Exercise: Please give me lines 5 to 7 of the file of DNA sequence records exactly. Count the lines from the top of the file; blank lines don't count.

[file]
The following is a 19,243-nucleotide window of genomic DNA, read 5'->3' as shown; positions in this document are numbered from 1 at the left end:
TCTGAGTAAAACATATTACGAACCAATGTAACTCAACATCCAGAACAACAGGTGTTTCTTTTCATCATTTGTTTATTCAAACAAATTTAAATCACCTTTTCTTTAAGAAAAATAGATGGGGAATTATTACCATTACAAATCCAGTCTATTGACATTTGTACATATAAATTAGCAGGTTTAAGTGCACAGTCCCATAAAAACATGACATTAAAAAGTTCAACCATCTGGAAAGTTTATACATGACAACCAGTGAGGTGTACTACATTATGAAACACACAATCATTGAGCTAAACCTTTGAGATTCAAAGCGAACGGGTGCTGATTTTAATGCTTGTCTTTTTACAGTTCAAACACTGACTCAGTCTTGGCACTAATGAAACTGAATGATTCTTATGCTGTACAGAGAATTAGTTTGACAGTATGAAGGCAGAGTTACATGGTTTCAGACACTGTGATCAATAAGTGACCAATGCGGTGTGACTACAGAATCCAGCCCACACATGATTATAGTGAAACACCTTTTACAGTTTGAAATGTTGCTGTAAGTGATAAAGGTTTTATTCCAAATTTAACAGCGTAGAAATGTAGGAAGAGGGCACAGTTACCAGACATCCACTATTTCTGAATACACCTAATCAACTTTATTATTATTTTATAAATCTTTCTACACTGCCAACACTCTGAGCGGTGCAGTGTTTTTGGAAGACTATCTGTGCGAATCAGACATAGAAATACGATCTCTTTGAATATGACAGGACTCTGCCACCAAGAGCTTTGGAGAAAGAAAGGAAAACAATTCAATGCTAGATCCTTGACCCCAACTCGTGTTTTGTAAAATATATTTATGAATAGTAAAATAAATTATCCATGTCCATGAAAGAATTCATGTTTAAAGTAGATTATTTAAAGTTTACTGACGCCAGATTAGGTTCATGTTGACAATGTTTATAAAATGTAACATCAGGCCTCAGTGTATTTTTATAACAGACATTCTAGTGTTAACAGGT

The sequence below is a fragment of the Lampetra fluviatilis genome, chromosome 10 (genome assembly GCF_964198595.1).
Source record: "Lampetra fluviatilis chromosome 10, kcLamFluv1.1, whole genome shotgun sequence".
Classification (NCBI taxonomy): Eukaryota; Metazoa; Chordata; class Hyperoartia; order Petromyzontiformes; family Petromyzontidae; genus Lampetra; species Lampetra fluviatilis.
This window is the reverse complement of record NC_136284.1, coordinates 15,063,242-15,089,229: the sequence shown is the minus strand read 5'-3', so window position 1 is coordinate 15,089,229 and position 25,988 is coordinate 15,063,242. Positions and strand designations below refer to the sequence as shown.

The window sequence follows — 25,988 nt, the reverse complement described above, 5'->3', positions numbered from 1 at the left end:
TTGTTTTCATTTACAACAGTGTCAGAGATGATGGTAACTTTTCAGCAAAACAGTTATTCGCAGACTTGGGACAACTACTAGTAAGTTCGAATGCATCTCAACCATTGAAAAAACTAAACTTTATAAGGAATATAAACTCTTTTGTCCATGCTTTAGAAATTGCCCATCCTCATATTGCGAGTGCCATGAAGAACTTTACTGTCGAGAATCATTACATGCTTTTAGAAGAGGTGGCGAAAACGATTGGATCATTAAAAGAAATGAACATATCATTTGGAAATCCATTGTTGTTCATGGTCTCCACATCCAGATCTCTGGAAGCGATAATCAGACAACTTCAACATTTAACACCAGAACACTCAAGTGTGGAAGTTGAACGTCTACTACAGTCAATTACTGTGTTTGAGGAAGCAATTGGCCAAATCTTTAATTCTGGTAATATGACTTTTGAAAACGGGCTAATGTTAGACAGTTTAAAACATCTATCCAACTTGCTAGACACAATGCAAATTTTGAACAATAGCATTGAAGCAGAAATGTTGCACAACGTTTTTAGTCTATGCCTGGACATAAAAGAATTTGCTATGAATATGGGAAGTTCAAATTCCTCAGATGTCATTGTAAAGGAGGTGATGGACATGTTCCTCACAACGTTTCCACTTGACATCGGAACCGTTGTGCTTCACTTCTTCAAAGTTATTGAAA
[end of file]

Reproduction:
Classification (NCBI taxonomy): Eukaryota; Metazoa; Chordata; class Hyperoartia; order Petromyzontiformes; family Petromyzontidae; genus Lampetra; species Lampetra fluviatilis.
This window is the reverse complement of record NC_136284.1, coordinates 15,063,242-15,089,229: the sequence shown is the minus strand read 5'-3', so window position 1 is coordinate 15,089,229 and position 25,988 is coordinate 15,063,242. Positions and strand designations below refer to the sequence as shown.

The window sequence follows — 25,988 nt, the reverse complement described above, 5'->3', positions numbered from 1 at the left end: